Ultrasound offers a new way to treat diabetes

Ultrasound offers a new way to treat diabetes

Two UCLA bioengineers are part of a multi-institutional team that has demonstrated a new technique that uses ultrasound to prevent and even potentially reverse type 2 diabetes.

The methodology, currently being tested for feasibility with a group of type 2 diabetic patients, explores a new non-invasive treatment of chronic disease that modulates the body’s nervous system by focusing high-frequency sound waves on specific nerve sites.

Ultrasound is known to stimulate specific neural pathways within organs associated with various diseases, and the researchers found that their new treatment method using ultrasound prevented or reversed type 2 diabetes in three different preclinical models.

Led by biomedical engineers at GE research in New York, the team also includes researchers from New York’s Feinstein Institutes for Medical Research, Yale School of Medicine, and Albany Medical College.

A schematic showing the hydrogel-based 3D in vitro experimental model of the ultrasound treatment team for diabetes (Credit: Hiromi Miwa / UCLA)

The reported findings represent a significant milestone in the field of bioelectronic medicine, which is exploring new ways to treat debilitating chronic diseases such as diabetes without the use of drugs. A research paper detailing the progress was published in Nature Biomedical Engineering and GE Research shared the team’s findings in an ad last month.

The UCLA authors on the document are Dino Di Carlo, professor of bioengineering and holder of the UCLA Armond and Elena Hairapetian Chair in Engineering and Medicine, and Hiromi Miwa, PhD student in bioengineering. The UCLA couple developed a new 3D scaffold for growing and culturing neurons for the study’s lab experiments.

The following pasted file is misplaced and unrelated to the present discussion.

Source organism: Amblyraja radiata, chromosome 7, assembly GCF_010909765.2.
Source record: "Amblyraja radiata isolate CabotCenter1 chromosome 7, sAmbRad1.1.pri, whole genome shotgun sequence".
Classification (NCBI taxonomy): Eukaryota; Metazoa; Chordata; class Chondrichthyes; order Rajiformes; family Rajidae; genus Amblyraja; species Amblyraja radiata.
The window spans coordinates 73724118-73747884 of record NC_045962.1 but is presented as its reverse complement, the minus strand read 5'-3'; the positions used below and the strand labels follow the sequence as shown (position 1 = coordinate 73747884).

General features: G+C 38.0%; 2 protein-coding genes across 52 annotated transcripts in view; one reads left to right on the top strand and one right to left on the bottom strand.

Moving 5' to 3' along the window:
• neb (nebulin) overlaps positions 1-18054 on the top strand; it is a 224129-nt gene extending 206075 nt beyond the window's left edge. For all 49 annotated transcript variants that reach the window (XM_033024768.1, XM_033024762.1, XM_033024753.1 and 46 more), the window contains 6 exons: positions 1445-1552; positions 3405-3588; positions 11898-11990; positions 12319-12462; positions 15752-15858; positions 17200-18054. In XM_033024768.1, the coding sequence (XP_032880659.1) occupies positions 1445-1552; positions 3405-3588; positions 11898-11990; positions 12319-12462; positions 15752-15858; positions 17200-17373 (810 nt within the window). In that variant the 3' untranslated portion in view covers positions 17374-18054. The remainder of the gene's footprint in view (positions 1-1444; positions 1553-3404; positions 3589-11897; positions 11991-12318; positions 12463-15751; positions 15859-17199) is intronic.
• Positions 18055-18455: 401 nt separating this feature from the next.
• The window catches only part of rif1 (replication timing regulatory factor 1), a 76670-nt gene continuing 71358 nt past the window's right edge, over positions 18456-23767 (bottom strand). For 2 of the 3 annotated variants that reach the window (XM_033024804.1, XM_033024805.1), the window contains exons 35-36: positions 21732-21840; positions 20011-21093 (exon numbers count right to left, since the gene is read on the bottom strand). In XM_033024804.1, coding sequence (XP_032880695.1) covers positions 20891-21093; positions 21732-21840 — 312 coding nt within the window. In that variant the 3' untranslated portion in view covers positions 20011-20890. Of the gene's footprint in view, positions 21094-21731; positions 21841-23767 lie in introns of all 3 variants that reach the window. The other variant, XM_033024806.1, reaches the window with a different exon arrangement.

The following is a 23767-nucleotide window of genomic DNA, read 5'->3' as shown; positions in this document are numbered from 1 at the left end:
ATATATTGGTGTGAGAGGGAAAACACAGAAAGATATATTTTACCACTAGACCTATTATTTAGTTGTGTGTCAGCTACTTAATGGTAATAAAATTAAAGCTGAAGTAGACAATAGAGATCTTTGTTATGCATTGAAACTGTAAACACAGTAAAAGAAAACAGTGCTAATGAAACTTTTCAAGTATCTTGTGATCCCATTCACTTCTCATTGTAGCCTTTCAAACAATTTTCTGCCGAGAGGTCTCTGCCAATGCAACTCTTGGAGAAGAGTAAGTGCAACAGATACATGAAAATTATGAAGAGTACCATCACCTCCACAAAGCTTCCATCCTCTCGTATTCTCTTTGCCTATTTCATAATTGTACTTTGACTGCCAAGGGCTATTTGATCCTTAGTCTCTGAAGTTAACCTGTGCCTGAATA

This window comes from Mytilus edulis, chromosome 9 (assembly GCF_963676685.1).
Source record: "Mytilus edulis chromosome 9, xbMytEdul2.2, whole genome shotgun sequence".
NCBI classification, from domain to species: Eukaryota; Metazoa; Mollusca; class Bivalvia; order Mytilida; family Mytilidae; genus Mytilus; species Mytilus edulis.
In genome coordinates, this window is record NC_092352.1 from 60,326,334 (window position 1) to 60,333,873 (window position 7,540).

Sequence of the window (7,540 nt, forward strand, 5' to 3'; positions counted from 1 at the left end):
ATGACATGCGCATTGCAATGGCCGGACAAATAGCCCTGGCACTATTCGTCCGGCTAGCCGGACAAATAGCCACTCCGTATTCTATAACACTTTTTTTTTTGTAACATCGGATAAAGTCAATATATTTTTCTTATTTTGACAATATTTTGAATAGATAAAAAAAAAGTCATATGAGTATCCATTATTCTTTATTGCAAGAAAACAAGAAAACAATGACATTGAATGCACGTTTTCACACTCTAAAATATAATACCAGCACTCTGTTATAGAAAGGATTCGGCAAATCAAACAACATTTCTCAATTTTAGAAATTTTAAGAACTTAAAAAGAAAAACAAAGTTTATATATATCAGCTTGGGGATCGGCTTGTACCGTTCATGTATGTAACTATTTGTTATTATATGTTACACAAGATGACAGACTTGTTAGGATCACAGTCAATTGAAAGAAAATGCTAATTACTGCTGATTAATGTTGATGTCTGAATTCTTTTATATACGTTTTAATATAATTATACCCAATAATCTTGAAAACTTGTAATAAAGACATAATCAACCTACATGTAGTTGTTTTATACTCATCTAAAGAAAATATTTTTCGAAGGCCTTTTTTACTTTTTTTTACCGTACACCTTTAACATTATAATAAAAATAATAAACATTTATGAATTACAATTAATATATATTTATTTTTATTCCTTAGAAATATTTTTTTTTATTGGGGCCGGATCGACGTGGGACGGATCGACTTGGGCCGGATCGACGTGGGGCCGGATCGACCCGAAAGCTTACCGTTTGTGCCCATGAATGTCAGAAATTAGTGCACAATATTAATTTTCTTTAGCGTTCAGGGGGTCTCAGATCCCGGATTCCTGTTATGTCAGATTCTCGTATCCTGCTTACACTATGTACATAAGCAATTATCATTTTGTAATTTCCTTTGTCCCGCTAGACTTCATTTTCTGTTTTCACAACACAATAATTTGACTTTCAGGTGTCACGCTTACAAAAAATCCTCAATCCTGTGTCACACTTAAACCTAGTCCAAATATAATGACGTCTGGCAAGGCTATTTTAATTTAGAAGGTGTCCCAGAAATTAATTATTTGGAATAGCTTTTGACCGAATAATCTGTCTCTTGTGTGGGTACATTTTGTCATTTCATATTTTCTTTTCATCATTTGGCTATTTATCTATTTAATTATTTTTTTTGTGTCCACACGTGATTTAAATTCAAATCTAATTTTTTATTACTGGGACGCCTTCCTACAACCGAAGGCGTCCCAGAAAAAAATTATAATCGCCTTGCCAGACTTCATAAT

“Our studies indicate that focused ultrasound activates neurons through ion channels that are sensitive to mechanical forces,” said Dino Di Carlo.

“Our studies indicate that focused ultrasound activates neurons through ion channels that are sensitive to mechanical forces,” Di Carlo said. “This is a whole new way to interface with our body and cure diseases.”

Their new 3D scaffold culture has created an ideal medium for neurons – cells that are part of the nervous system – that receive and send signals throughout the body. Neurons have unique physical and chemical characteristics that make it difficult to adapt them to existing 3D culture platform designs.

Rather than being ball-shaped like most cells, neurons look more like a plant root. They have tendrils called dendrites that branch out and receive signals. A long tail, called an axon, sends the corresponding signals from the neuron.

The UCLA team’s new 3D scaffold consists of a hydrogel that has microscopic pores throughout the structure within which neurons reside and grow, providing ample space for numerous dendrites and axons that connect neurons together. The researchers adjusted the rigidity of the scaffold to optimal conditions for neurons and added small chains of amino acids called peptides that nerve cells can adhere to.

In vitro experiments have shown that neurons can be activated and send signals when stimulated by ultrasonic sound waves due to the presence of sensors on the cell surface that react to ultrasound-induced pressure changes.

The research was supported in part by the Agency’s Office for Biological Technologies for Defense Advanced Research Projects (DARPA).

At UCLA, Di Carlo also holds a faculty position in mechanical and aerospace engineering and is a member of the California NanoSystems Institute and the Jonsson Comprehensive Cancer Center.

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